Iran unhappy with Moily's comment

With Petroleum Minister M Veerappa Moily openly batting for importing oil from sanctions-hit Iran by saying that domestic refiners enjoy greater margins on shipments from there, Government sources have rubbished apprehensions emanating from the Persian Gulf nation that these could be efforts of pressurising it into selling its crude at less than global market price.

Official sources said that there is “absolutely nothing” concrete in fears emanating from Iran that by giving such a statement New Delhi may ask Tehran to sell its oil at cheaper price since that country is hit by sanctions and is not left with much choice.

They added that Iran has been one of the most viable options for oil imports for India and this is the reason why the Government is keen to keep the shipments from the Islamic nation. In fact India has been maintaining the position that the sanctions imposed on Iran by the US and European Union (EU) don’t apply on New Delhi and therefore it won’t be cowed down by the restrictions on that country. “Our refiners enjoy much better margins as the cost is $2 less and that is why we are seriously engaging with Iran,” Moily had said last week.

According to media reports from Tehran, in response to Moily’s statement that crude from Iran costs India $2 less per barrel than global prices, Iran’s OPEC Governor Mohammad-Ali Khatibi was quoted as describing it as part of “psychological moves” to force the country to sell crude at low prices.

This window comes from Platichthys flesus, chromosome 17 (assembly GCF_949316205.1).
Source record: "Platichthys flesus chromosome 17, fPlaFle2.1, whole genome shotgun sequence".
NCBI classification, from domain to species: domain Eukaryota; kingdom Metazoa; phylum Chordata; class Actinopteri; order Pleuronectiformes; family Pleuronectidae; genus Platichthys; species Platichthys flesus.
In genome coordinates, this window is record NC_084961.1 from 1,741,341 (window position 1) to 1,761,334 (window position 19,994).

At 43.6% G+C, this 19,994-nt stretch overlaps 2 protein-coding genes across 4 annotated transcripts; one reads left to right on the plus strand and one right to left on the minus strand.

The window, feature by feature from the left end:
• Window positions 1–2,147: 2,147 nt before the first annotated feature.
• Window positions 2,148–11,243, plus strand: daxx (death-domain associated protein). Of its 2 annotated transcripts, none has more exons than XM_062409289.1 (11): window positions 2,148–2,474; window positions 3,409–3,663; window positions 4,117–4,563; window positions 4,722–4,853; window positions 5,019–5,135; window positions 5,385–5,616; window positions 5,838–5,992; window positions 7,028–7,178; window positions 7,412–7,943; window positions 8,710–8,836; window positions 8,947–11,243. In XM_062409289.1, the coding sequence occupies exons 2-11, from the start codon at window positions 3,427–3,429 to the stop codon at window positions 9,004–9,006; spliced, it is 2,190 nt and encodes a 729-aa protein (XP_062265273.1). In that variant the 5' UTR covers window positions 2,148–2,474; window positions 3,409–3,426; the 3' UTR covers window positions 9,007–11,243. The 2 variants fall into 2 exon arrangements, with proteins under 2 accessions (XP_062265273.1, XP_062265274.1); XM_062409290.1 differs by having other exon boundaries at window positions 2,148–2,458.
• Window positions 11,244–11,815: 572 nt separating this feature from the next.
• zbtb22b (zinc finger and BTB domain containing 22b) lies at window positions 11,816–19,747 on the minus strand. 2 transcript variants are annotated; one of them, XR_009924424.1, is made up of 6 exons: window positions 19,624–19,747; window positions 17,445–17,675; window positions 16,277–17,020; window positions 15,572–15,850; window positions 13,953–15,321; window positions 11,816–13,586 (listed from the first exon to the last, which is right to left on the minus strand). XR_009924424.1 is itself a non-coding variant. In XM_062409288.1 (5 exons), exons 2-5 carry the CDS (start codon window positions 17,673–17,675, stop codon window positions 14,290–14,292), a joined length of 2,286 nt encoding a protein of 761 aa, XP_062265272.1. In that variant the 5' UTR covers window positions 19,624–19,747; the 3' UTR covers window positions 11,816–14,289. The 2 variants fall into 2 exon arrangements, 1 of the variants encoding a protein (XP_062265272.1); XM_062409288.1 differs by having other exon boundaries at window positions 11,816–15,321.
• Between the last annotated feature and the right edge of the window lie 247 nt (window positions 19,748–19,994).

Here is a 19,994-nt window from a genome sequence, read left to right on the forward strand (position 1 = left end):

Iran’s news agency ILNA reported on June 17 that “Khatibi has rejected recent news about selling oil at discount prices to India”. It quoted Khatibi as saying that “some psychological moves have been started to damage Iran’s oil exports and force Iran to sell crude oil at low price”. The news report went on to quote him as saying that “Iran is selling oil based on official selling prices (OSP) to different buyers in Asia, Europe, and Africa”.

Though Moily is keen to maintain oil imports with Iran and even told media persons that during his meeting with his Iranian counterpart Rostam Ghasemi late last month (in New Delhi) an assurance was given to Tehran that New Delhi would continue to buy oil from there despite sanctions, shipments from there have only fallen in recent times. Moily had even told Ghasemi that Indian refiners would be encouraged to increase shipments from the Islamic nation. Industry sources however described reactions from Iran to Moily’s statement as signs of disappointment as despite assurances India has reduced imports from there and has increased shipments from countries like Iraq and Venezuela.

This clearly seems to be an impact of the US and European Union sanctions on Iran’s imports as even figures show that India has reduced its crude purchase from Iran to 13 million tonnes in 2012-13 from 18 million tonnes in the previous year. Official sources though refuse to see this as an impact of sanctions on Iran and continue to play the line that India is not affected by them.

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